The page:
Homeownership is a key to building wealth. Rates of homeownership increased during the 1990s and into the early 2000s. The rate peaked at 69 percent in 2004. Since the housing market collapse and subsequent financial crisis, the homeownership rate has been decreasing. As of the second quarter of 2018, the rate was 64 percent, according to the Census Bureau.
But still, the amount of mortgage debt carried by homeowners ages 65 and older has increased sharply over the past three decades. It went from an average of $31,491 in 1989 (converted to 2016 dollars) to $108,899 in 2016. And the percentage of families headed by someone age 65 or older that carry mortgage debt has doubled since the start of the century, from 14.5 percent in 1989 to 30 percent in 2016.
Carrying mortgage debt at older ages can harm long-term financial security. This is especially the case for borrowers who can no longer afford their mortgage payments because their incomes decrease. When the housing market collapsed in 2007 and the Great Recession hit in 2009, millions of loans went into foreclosure. An AARP study found that 1.5 million loans of people age 50 and older were foreclosed between 2007 and 2011. The economy has improved substantially since then, and unemployment fell to an 18-year low. In April 2018, the national foreclosure rate fell to the pre-crisis level, according to CoreLogic. However, foreclosure rates remain above the pre-crisis level in states where foreclosures go through a judicial process. In addition, states that have been hit with natural disasters such as hurricanes, flooding or wildfires, are also facing elevated foreclosure rates.
Home prices have recovered in most areas since the Great Recession. CoreLogic estimates that 4.7 percent or 2.5 million homes with residential mortgages have negative equity as of first quarter 2018. This compares with the peak of 26 percent of loans in the fourth quarter 2009.
Access to mortgage credit since the mortgage market crisis remains tight. Borrowers with low credit scores continue to have difficulty obtaining mortgage credit. According to the Urban Institute, the mean credit score for new purchase mortgages increased 21 points over the past decade. For borrowers in the lowest tenth percentile, the average credit score increased 48 points. The government continues to play an important role in the mortgage market, with more than two-thirds of loans having some form of government guarantee. In first quarter 2018, Fannie Mae, Freddie Mac, Ginnie Mae, the Federal Housing Administration, and the Department of Veterans Affairs accounted for more than 69 percent of first lien mortgage origination volume.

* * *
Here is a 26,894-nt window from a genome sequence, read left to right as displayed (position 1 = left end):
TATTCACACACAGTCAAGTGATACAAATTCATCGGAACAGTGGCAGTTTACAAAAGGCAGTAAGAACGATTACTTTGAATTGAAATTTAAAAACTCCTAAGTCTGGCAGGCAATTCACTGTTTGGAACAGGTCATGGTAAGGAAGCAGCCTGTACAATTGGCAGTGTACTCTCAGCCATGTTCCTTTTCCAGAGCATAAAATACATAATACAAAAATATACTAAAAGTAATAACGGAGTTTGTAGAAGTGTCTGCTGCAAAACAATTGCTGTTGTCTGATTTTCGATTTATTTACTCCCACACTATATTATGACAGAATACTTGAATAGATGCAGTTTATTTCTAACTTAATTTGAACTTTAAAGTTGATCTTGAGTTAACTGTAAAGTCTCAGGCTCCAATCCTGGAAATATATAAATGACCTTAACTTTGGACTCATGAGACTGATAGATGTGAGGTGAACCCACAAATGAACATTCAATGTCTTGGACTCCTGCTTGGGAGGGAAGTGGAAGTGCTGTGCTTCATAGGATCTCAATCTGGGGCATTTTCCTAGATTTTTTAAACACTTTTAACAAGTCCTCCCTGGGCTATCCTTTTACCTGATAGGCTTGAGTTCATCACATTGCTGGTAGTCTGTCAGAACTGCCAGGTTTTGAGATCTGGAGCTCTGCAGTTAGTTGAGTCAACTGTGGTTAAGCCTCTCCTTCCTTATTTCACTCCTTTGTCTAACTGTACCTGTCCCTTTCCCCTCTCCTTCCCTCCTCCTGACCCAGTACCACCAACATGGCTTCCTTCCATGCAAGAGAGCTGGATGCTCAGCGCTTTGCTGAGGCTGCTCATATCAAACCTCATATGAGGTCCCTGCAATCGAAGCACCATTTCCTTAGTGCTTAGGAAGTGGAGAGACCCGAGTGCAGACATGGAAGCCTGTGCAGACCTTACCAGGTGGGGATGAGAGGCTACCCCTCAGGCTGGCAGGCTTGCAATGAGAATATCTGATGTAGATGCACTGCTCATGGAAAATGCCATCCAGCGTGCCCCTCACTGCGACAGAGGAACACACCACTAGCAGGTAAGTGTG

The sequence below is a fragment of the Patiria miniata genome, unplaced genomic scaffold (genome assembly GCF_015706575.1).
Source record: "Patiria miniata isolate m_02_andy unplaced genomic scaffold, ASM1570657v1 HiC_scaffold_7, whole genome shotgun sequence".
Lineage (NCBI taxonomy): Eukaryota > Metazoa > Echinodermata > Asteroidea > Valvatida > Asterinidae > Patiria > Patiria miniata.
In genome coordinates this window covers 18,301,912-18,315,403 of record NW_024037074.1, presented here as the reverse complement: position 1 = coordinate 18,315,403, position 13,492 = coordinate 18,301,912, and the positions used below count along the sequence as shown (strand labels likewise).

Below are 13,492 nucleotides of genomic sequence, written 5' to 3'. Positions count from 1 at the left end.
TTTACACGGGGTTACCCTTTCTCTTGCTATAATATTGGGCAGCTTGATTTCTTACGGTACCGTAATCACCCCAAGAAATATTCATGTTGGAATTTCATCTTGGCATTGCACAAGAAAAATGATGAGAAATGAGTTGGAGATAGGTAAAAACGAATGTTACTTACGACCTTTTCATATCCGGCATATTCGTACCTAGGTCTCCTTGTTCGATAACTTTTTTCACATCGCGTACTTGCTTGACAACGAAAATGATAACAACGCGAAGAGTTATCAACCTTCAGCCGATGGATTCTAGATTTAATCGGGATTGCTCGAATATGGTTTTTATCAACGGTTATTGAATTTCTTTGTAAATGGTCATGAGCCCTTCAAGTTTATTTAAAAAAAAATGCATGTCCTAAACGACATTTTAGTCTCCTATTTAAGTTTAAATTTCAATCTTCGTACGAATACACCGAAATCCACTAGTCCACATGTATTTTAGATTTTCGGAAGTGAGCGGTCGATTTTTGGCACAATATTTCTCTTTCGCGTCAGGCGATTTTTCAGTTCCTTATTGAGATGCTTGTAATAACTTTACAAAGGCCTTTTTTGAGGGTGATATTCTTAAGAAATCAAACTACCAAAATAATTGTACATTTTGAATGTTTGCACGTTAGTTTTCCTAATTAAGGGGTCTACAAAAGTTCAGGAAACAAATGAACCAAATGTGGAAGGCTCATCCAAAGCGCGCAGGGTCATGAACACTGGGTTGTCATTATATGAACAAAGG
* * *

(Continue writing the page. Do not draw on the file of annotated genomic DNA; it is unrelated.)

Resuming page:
Dodd-Frank Mortgage provisions—the Dodd-Frank Wall Street Reform and Consumer Protection Act of 2010 (Dodd-Frank) included important mortgage provisions to protect consumers, the mortgage market, and U.S. economy. Most important, lenders are required to evaluate whether the consumer can reasonably repay the mortgage. This determination must be based on a payment schedule that fully amortizes the loan. The creditor must document and verify the following information about the consumer:
- credit history,
- current and expected income,
- debt-to-income ratio,
- employment status, and
- other financial resources.
Dodd-Frank also requires counseling for high-cost mortgages, such as those with negative amortization and high points and fees. And it limits prepayment penalties on all residential mortgages and prohibits incentives to steer borrowers into higher-cost loans than they qualify for, among other protections. It also forbids financing a lump-sum premium payment for credit insurance as part of a mortgage loan. And it prohibits pre-dispute mandatory binding arbitration provisions in loans secured by a borrower’s primary residence. The act also creates an incentive for lenders to refrain from making mortgage loans with onerous terms, negative amortization, surprise changes in required payments, or inadequate documentation. If they don’t, they have to retain some risk in the loan. In addition to federal oversight, mortgage brokers are also subject to state regulation.
Bankruptcy treatment of foreclosure—the bankruptcy code forbids any modification of a mortgage loan secured by the debtor’s principal residence. However, loans on vacation homes, investment properties, and yachts may be modified (see also Banking, Credit, and Debt—Bankruptcy policy in this chapter).